Monday, October 28, 2013Tweet
[IWS] OSHA: TRANSITIONING TO SAFER CHEMICALS: A TOOLKIT FOR EMPLOYERS AND WORKERS [24 October 2013]
IWS Documented News Service
Institute for Workplace Studies----------------- Professor Samuel B. Bacharach
School of Industrial & Labor Relations-------- Director, Institute for Workplace Studies
16 East 34th Street, 4th floor---------------------- Stuart Basefsky
New York, NY 10016 -------------------------------Director, IWS News Bureau
Occupational Safety & Health Administration (OSHA)
TRANSITIONING TO SAFER CHEMICALS: A TOOLKIT FOR EMPLOYERS AND WORKERS [24 October 2013]
Establishing a chemical management system that goes beyond simply complying with OSHA standards and strives to reduce or eliminate chemical hazards at the source through informed substitution best protects workers. Transitioning to safer alternatives can be a complex undertaking, but a variety of existing resources make it easier. OSHA has developed this step-by-step toolkit to provide employers and workers with information, methods, tools, and guidance on using informed substitution in the workplace.
By using this toolkit, businesses can improve worker well-being through eliminating or reducing hazardous chemicals, while creating other benefits, including:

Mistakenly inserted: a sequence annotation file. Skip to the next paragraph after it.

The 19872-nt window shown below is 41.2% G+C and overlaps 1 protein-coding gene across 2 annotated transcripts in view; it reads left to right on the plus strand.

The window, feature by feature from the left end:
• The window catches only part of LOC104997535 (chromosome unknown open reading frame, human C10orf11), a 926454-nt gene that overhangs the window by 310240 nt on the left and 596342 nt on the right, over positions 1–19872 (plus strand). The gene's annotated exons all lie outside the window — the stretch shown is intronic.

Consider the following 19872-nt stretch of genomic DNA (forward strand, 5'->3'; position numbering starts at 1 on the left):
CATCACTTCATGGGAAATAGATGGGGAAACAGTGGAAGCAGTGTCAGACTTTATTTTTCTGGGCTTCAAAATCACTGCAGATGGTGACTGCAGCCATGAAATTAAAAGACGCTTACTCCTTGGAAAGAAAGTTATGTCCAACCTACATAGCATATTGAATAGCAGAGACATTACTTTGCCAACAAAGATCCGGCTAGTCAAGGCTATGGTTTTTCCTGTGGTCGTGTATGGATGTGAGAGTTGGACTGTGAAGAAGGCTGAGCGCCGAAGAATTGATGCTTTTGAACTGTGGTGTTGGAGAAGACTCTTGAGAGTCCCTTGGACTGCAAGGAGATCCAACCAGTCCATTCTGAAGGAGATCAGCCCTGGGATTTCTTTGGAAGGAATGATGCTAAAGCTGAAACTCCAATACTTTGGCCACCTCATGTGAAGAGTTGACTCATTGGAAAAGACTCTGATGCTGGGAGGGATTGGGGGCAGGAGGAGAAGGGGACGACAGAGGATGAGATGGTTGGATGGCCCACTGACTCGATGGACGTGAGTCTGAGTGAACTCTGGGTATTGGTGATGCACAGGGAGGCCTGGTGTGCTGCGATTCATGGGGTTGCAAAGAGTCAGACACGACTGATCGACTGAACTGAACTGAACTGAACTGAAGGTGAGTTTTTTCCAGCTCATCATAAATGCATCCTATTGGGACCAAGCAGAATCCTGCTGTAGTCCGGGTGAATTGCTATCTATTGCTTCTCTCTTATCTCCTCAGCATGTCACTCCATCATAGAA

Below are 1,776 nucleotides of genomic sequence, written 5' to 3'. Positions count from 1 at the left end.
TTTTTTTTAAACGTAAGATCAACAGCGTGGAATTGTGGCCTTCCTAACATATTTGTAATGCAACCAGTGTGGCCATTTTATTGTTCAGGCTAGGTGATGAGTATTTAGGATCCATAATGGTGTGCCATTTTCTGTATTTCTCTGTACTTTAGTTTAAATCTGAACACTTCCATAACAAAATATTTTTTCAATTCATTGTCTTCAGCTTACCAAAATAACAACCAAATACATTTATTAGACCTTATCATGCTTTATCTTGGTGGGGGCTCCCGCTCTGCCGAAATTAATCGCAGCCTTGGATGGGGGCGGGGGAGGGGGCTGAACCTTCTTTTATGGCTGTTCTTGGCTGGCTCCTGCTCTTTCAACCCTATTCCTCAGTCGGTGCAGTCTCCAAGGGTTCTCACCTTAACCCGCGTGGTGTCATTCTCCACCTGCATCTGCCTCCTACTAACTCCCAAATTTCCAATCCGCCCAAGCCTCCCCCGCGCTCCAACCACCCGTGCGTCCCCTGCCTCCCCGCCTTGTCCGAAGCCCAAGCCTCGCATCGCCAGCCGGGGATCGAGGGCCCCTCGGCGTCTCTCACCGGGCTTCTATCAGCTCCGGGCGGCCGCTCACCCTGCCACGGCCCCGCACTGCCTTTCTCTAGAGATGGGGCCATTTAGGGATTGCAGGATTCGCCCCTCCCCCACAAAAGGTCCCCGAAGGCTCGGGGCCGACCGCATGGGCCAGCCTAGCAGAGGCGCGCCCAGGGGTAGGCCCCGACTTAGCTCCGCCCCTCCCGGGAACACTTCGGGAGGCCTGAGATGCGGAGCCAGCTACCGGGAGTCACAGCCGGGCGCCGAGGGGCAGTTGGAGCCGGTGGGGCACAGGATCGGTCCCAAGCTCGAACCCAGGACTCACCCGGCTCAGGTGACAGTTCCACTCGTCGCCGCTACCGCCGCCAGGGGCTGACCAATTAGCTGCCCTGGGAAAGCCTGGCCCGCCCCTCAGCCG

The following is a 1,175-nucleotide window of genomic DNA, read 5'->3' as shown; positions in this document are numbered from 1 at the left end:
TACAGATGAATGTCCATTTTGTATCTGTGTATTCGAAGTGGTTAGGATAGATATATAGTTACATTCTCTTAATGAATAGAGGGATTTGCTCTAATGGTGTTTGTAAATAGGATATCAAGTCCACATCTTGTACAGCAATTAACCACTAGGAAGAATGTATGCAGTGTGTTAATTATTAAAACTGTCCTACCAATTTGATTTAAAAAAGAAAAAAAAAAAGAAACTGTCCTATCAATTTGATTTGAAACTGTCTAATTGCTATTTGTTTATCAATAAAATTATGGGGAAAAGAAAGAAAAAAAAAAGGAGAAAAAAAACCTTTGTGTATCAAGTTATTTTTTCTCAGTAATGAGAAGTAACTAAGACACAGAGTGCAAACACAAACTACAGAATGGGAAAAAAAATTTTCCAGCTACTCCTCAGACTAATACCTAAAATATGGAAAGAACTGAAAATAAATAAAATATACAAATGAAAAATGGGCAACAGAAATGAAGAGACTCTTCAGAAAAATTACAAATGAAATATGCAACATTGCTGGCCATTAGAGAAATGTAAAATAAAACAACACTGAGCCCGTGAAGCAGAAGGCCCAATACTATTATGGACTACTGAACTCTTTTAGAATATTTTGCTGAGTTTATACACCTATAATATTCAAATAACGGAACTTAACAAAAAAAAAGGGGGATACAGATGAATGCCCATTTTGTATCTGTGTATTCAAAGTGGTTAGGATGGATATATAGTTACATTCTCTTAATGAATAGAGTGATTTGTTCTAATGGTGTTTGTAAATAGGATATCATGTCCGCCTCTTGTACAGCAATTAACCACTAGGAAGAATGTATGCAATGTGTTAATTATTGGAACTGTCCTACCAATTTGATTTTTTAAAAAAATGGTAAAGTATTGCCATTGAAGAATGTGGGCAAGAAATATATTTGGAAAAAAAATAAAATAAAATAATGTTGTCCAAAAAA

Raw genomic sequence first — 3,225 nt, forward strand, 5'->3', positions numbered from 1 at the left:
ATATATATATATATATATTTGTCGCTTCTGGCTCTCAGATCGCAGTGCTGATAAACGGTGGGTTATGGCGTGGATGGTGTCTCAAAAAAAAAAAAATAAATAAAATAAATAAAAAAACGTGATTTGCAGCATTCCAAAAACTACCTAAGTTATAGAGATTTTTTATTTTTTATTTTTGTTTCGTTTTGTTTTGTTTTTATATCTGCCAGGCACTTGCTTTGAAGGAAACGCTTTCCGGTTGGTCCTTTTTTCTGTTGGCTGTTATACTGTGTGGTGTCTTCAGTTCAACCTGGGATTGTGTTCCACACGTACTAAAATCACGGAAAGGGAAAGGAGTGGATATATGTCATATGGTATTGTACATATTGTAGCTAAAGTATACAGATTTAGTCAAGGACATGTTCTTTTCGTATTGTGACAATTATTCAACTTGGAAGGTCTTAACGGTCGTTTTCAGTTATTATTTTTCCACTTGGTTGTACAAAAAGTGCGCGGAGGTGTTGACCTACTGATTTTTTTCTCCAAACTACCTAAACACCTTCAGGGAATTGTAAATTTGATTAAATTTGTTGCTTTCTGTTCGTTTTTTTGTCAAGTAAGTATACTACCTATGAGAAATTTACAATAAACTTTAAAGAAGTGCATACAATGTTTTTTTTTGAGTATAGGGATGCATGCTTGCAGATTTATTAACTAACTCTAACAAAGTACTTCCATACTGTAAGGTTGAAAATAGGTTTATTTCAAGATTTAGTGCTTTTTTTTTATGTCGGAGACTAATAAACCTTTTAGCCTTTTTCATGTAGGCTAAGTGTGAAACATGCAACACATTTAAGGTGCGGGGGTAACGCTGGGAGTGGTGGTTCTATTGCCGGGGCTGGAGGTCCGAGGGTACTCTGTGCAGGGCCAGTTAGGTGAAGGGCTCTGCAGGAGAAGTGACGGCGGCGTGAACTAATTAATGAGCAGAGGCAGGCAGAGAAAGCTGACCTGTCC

◾Cost Savings — Reduce expenses and future risks.
◾Efficiency — Improve performance.
◾Industry Leadership — Invest in innovation to stay competitive.
◾Corporate Stewardship — Advance socially responsible practices.
This toolkit can be used by all types of businesses—it is for manufacturers using chemicals in their production processes as well as for businesses that use products containing chemicals in their everyday operations. For example, service-oriented workplaces (such as janitorial companies, auto body repair shops, and pathology labs) and construction work sites often use products containing chemicals that could present hazards to workers.
Workers also can use this toolkit to better understand chemical use in their workplace, find opportunities for using safer chemicals, and engage with their employers throughout the process of identifying, evaluating, and transitioning to safer alternatives.
OSHA wants to help businesses thrive safely by asking them to look at their chemical use and adopt ways to reduce the use of hazardous chemicals. Together, OSHA, employers, and workers can protect America's workforce and strengthen America's businesses.
Permissible Exposure Limits – Annotated Tables
Press Release 24 October 2013
OSHA releases new resources to better protect workers from hazardous chemicals
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